CriticaLink | Plato: Phaedrus | Guide to Sections 234 D - 237 A

Socrates: It's a miracle, my friend. I'm in ecstasy.

Socrates claims to have been swept up in Phaedrus's enthusiasm for Lysias's speech. Even this sarcastic praise of Lysias's skill reinforces the theme of the seductive--and potentially dangerous--power of language.

Socrates's disagreement with Phaedrus on the merits of the speech introduces the question of what criteria we should use to judge a rhetorical performance. Socrates distinguishes between the formal qualities of a speech--the style, diction, and arrangement of the material--and its substance and appropriateness for the occasion. The separation of form and function is fundamental to a number of critical approaches, some of which are primarily concerned with the language and structures of the text itself, while others focus on the text's social and historical context and the impact of its reception. The study of rhetoric in the ancient world (and in ours) accommodates both of these approaches.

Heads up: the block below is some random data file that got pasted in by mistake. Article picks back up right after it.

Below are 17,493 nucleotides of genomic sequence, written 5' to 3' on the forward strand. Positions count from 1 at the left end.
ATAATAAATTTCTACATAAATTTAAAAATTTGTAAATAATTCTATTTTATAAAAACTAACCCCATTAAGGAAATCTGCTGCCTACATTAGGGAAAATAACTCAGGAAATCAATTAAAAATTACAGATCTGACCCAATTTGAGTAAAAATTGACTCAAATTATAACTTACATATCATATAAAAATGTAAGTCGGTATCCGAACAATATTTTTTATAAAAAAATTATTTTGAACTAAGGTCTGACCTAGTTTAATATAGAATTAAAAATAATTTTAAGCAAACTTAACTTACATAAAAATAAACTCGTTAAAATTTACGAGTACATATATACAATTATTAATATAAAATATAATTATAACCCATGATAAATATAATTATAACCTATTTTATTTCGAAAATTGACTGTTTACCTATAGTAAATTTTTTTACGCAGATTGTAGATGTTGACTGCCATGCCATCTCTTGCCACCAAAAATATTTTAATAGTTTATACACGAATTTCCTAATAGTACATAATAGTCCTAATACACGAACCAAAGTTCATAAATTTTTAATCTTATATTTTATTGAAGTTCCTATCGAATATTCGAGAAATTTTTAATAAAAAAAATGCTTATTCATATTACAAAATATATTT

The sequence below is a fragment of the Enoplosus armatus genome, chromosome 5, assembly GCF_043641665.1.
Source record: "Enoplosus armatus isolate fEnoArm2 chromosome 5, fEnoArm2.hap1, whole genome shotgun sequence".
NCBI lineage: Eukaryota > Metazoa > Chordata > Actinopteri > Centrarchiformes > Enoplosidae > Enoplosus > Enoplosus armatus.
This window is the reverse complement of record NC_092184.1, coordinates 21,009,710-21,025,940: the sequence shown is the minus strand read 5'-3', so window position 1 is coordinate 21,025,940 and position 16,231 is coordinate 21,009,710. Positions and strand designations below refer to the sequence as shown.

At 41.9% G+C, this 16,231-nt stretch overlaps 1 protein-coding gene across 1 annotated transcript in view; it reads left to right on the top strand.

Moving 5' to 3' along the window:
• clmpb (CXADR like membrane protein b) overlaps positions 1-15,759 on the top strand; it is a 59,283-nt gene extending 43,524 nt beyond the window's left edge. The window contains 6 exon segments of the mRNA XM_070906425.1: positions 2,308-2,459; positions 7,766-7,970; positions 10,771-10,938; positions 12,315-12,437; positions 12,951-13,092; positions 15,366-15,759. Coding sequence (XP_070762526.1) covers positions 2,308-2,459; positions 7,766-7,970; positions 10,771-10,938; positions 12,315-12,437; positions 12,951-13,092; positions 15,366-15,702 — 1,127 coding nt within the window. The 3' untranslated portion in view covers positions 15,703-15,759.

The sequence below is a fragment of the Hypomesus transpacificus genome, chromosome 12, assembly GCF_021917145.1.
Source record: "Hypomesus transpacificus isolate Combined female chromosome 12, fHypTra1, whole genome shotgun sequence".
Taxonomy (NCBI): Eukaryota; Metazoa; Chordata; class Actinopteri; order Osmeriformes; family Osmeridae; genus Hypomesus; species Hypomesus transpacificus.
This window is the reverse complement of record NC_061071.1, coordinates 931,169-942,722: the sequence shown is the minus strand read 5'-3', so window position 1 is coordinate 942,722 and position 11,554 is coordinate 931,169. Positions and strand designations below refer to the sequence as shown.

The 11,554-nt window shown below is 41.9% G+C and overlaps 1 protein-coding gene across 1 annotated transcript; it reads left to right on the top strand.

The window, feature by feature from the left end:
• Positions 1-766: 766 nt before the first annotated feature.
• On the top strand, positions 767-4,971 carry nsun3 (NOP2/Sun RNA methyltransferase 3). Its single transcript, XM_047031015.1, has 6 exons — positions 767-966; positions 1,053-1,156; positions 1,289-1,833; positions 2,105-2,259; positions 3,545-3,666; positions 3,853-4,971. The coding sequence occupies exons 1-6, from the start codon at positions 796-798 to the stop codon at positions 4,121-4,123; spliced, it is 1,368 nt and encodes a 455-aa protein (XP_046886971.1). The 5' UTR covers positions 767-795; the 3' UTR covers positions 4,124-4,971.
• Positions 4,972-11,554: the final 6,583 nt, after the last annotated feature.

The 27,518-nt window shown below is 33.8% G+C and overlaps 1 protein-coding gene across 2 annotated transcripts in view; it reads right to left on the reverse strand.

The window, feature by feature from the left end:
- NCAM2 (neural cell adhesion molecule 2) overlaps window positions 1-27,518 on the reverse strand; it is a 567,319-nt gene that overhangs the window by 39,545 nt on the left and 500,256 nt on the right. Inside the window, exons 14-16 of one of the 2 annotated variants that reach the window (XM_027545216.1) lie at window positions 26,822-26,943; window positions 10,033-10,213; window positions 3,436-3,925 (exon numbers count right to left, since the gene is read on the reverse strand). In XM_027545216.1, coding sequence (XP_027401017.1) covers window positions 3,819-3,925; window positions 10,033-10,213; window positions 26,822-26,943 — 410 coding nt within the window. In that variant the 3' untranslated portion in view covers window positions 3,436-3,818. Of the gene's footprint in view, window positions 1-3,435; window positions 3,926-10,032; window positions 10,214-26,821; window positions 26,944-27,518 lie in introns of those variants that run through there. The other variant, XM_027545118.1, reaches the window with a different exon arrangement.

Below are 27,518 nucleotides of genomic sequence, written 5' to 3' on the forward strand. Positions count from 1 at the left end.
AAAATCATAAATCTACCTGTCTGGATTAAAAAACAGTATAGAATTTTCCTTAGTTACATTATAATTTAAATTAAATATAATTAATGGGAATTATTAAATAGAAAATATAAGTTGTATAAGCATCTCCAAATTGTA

After suggesting that other writers, among them the poets Anacreon and Sappho, have produced better work on the theme that Lysias has chosen, Socrates pretends to feel mysteriously inspired to make a speech himself. In a comic presentation of the concept of anamnesis, Socrates says that he cannot have conceived the ideas that are streaming into his mind, but that he is receiving them from a source that he cannot recall. Phaedrus encourages him to perform, and offers him as a starting point the argument that the lover is more emotionally unstable than the non-lover.

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